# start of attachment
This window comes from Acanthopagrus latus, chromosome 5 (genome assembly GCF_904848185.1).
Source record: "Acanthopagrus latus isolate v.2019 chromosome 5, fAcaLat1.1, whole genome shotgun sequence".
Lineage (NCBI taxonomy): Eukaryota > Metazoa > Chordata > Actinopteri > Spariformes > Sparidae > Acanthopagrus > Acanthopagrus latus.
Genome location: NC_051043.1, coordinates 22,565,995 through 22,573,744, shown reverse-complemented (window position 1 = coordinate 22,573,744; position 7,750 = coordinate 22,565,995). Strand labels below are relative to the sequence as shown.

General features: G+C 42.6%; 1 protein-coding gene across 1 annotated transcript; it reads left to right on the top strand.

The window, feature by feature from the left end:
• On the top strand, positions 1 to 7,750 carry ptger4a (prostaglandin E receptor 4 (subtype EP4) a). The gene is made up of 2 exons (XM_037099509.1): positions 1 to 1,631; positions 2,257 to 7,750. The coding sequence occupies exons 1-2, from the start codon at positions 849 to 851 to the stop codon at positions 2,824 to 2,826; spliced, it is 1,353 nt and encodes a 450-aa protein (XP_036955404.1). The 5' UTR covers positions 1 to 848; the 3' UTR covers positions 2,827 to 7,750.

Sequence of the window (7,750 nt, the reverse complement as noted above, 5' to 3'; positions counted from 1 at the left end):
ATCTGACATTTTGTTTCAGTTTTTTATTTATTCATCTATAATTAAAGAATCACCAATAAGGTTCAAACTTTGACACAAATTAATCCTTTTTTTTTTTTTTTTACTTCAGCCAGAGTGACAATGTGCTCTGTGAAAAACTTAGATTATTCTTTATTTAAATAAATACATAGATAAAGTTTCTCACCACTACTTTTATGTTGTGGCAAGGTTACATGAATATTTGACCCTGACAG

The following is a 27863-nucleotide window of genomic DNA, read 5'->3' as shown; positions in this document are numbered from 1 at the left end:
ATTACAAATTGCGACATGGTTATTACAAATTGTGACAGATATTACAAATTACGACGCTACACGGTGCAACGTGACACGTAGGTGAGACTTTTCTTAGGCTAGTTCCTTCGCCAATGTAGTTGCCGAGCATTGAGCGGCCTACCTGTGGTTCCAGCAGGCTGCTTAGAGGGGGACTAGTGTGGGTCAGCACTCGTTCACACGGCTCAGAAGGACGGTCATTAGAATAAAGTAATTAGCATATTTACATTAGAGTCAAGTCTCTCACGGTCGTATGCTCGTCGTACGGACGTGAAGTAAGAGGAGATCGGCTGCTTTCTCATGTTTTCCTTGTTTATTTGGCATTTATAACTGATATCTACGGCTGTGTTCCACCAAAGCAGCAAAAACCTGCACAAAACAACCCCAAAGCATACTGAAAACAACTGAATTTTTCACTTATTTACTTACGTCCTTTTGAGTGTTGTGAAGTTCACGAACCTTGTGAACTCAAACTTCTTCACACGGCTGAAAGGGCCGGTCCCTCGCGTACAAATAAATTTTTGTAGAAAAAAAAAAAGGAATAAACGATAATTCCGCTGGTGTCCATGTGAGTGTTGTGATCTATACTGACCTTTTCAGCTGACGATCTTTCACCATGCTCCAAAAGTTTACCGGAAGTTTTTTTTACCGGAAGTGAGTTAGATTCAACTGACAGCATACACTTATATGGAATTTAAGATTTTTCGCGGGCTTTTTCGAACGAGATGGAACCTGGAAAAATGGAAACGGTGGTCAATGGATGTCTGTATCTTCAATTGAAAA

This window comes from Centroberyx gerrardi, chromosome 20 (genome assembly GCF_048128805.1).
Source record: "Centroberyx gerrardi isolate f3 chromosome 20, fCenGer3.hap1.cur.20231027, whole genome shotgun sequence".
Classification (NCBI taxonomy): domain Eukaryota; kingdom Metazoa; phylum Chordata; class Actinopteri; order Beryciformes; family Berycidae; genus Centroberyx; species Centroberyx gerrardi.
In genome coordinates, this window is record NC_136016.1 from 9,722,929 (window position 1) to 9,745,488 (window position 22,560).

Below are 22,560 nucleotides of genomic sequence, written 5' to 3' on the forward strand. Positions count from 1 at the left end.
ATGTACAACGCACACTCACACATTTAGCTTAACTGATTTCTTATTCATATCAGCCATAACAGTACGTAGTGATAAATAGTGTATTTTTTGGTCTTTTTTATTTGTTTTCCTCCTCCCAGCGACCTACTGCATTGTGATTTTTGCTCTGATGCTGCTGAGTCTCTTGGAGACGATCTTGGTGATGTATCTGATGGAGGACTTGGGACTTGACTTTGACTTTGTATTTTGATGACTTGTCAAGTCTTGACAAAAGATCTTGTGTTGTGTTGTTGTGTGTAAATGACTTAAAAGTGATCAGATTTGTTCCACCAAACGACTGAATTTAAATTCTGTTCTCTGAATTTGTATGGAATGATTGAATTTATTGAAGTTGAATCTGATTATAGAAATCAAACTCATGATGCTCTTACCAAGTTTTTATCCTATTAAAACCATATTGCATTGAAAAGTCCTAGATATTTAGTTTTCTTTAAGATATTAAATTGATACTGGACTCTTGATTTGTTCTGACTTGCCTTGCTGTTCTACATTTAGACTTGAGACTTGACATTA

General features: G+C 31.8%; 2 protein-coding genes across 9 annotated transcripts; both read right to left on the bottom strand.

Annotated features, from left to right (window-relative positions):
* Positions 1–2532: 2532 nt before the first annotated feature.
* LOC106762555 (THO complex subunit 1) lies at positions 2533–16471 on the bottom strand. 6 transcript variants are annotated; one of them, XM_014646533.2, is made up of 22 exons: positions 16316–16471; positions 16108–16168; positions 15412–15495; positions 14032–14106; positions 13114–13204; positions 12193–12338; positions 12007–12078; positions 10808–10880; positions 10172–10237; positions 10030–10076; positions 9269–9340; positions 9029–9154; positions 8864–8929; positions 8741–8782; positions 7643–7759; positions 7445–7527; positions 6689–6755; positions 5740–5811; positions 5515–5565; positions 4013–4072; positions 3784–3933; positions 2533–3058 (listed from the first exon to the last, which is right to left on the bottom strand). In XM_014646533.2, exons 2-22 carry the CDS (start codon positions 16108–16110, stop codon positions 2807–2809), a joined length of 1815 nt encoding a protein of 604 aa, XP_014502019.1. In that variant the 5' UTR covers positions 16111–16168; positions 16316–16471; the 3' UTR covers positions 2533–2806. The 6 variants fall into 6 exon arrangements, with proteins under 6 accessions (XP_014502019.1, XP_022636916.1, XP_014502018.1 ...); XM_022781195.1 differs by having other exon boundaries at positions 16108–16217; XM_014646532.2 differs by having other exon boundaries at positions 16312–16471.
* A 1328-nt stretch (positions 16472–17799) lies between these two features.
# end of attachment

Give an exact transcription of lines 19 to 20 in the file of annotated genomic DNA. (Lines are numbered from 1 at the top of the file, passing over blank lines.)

Annotated features, from left to right (window-relative positions):
* Positions 1–2532: 2532 nt before the first annotated feature.